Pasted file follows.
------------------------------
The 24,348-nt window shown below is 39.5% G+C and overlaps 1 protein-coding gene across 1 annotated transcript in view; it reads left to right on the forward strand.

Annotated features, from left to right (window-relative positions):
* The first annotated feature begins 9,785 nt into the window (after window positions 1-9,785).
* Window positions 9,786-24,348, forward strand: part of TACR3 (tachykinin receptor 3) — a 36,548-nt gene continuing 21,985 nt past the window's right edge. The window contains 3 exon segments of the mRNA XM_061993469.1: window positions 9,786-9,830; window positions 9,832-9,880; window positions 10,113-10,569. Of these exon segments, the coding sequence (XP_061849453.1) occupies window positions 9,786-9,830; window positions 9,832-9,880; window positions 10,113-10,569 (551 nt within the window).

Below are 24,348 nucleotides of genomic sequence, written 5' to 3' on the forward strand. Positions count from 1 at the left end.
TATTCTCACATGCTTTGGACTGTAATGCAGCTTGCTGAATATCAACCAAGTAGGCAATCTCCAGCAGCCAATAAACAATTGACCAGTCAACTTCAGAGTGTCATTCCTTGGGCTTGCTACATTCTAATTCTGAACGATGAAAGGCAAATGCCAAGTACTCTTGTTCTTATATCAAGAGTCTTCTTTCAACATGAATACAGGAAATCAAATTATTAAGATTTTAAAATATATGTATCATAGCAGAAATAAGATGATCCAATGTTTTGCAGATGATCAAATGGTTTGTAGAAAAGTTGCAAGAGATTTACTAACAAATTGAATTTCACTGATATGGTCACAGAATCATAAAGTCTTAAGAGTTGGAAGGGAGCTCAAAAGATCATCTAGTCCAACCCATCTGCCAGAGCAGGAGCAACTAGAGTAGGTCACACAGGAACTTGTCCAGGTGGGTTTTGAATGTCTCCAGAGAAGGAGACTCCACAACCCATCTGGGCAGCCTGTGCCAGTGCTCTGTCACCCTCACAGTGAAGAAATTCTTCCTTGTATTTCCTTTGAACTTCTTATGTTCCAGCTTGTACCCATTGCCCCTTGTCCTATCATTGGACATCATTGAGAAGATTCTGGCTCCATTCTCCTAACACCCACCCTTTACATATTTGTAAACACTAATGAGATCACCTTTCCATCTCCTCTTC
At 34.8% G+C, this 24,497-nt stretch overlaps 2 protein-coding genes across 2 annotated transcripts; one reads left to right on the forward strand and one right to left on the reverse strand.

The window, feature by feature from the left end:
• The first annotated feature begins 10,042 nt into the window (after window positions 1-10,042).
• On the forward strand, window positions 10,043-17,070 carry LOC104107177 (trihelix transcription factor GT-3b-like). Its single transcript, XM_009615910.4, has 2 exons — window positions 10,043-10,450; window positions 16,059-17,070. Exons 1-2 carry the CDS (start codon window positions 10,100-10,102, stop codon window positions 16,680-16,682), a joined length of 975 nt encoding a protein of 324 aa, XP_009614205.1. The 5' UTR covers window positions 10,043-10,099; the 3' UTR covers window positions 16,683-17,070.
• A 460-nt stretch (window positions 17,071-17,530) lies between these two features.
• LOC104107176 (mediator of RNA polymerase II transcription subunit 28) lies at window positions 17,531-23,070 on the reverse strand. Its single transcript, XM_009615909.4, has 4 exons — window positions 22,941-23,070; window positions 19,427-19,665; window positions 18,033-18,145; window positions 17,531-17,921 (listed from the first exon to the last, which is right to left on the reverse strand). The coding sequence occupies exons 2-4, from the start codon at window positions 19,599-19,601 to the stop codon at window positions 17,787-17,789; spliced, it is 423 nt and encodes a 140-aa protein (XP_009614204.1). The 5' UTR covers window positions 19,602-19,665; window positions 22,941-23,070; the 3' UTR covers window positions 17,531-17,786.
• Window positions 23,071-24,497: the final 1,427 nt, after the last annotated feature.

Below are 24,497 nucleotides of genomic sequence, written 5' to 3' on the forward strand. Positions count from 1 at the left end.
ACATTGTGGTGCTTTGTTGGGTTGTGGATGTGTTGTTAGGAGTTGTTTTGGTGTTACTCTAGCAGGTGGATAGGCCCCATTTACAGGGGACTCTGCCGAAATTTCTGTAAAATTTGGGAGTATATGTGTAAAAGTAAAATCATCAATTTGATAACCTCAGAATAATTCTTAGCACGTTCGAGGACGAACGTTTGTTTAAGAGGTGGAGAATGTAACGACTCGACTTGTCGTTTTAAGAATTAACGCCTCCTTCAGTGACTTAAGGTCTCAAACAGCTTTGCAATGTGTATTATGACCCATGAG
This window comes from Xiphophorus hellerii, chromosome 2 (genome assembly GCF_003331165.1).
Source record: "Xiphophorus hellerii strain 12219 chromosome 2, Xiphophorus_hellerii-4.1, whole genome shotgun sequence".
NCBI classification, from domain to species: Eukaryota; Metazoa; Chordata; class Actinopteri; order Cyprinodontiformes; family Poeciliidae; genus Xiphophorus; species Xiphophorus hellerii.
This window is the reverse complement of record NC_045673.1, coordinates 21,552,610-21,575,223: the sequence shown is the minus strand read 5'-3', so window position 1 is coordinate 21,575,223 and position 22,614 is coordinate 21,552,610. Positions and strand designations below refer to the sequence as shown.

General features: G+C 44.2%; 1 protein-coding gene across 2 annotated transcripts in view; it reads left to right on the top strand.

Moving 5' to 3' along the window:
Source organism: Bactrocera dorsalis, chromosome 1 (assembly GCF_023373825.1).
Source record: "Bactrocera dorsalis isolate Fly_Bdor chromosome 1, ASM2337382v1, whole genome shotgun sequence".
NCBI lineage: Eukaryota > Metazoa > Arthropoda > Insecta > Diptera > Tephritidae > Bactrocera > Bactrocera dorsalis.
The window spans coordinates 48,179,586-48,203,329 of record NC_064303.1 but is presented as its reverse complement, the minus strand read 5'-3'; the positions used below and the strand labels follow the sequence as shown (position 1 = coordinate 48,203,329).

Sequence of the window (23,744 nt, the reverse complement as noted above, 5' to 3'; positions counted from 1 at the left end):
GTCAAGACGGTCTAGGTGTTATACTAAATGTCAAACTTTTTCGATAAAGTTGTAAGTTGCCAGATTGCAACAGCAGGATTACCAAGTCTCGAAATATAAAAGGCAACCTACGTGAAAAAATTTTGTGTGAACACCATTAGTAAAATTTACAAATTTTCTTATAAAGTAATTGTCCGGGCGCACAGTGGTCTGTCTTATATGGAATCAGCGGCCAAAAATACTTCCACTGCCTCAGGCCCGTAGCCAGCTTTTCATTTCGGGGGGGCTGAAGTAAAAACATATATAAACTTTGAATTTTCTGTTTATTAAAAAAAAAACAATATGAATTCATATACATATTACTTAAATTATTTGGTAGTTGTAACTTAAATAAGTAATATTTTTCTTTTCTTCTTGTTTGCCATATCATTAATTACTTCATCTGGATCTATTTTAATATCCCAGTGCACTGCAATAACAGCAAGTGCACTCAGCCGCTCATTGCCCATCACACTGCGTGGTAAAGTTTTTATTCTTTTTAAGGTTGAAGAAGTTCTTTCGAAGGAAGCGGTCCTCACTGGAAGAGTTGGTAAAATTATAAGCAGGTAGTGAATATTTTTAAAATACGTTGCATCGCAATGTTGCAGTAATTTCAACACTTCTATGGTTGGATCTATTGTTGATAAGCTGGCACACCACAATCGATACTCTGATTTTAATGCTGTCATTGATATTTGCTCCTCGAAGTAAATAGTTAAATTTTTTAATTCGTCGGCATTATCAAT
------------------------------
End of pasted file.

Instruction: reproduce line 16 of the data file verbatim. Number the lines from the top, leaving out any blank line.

This window comes from Xiphophorus hellerii, chromosome 2 (genome assembly GCF_003331165.1).